Floyd Harris gave me the same reply every time I asked him, “How are you doing?” It was his trademark saying: “Better than I deserve.” The first time he answered, I was confused, so I asked him what he meant. He had a one-word answer: “Grace.” Floyd was my godly 80-year-old mentor who knew that the secret to life was to live by grace. I have often used this response myself, and I typically receive the same response I first gave to Floyd.
Being in the Church my entire life, I have been around the word grace a lot. I memorized verses, sang hymns, heard sermons and read books about grace. I bumped into grace often but rarely took time to understand it. Yes, I know grace is God’s lavish favor on undeserving sinners, but grace also redeems me, reforms me and rewards me — even though I don’t deserve it. I have often heard that grace stands for “God’s Riches At Christ’s Expense,” which is a great way to remember that God’s grace came at a huge price — Jesus’ life!
God revealed to me that grace is not only amazing when we receive it, but it’s also eye-popping when we give it.
Grace can only be experienced if we receive it. Ephesians 2:8–9 makes it clear that it is by grace we are saved through faith: “God saved you by His grace when you believed. And you can’t take credit for this; it is a gift from God. Salvation is not a reward for the good things we have done, so none of us can boast about it.”
We don’t deserve to be saved, but it is through God’s grace upon us that we can receive salvation. As a teenager, I experienced God’s grace when I surrendered my life to Him. I did absolutely nothing to deserve salvation. Zip. Zero. Nada. Our human effort can never earn God’s grace.
However, experiencing the fullness of grace is not a one-time experience at salvation. God’s grace is available to receive every day. It’s hard to swallow the fact He actually rewards us for our puny efforts to serve and please Him.
Many Christians use mercy and grace interchangeably, but there is a huge difference. Mercy is not getting the bad we deserve, which I am abundantly grateful for. However, grace is getting the good we don’t deserve. I think it is easier for us to embrace and understand mercy over grace, but God wants us to fully experience His grace daily because He is good, gracious, and generous.
Grace is hard for us to receive because we know we don’t deserve it. The sin in our lives often prevents us from completely embracing the fullness of grace.
Brennan Manning nailed it when he wrote, “To live by grace means to acknowledge my whole life story, the light side and the dark. In admitting my shadow side, I learn who I am and what God’s grace means.”
Once we receive and experience grace, we must give it to others. This gets messy because we usually want to give grace to those who deserve it, not to those who don’t. However, when I extend God’s grace to others, it becomes a surprising grace. I have learned that giving God’s grace transforms me in two ways:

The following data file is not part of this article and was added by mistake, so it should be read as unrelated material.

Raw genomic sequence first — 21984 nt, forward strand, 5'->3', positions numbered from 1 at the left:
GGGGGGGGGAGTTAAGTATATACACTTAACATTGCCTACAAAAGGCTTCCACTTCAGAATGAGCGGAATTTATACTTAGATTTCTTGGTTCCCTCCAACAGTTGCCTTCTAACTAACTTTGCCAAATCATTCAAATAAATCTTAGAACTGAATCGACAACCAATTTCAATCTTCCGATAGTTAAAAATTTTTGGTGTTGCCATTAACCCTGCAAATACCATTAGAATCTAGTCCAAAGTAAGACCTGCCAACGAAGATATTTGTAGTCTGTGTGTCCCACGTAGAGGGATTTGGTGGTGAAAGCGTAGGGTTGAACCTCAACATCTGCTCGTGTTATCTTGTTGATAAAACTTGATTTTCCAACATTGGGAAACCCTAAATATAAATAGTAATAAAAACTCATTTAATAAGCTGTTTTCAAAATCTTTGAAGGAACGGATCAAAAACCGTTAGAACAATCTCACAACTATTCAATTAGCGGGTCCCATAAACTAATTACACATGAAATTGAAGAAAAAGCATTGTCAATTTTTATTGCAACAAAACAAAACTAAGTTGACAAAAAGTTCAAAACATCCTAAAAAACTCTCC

1. Grace shatters a judgmental spirit
The Lord revealed to me that I put people into two boxes. The Just-Like-Me box holds the people I like and gravitate toward. I will give them lots of grace. The Not-Like-Me box holds people whom I don’t understand and thus stay away from. I don’t offer them grace, which is judgmental. I’m embarrassed about how I judge people. All the time, the Lord painfully teaches me to extend grace to all — in the same way that He does. No picking and choosing who gets it. No boxes. When I do that, grace becomes truly shocking.
2. Grace unleashes a generous spirit
In his book titled Grace, author Max Lucado says, “Let grace unscrooge your heart. Grace walks in the front door and selfishness scampers out the back. It changes the heart.” When we extend amazing grace, it unleashes amazing generosity. We get to lavish favor on the undeserving by being the hands and feet of Jesus. This is when grace gets fun.
Daily growing in grace is a process. In 2 Peter 3:18, we are reminded of this truth: “But grow in the grace and knowledge of our Lord and Savior Jesus Christ. To Him be the glory both now and to the day of eternity. Amen.”
Receiving and giving grace is supernatural. No strings attached. No motives. Not deserved. Unmerited. It would be so counterculture in a world that is consumed with performance-based rewards. Teams, schools, communities, cities, and countries would be transformed.
Dan Britton is a speaker, writer, coach and trainer who serves as the Chief Field Officer with the Fellowship of Christian Athletes and leads thousands of staff in over 100 countries. Britton played professional lacrosse with the Baltimore Thunder and has coauthored seven books, including: One Word, WisdomWalks, and Called to Greatness. He is a frequent speaker for companies, nonprofits, sports teams, schools and churches.
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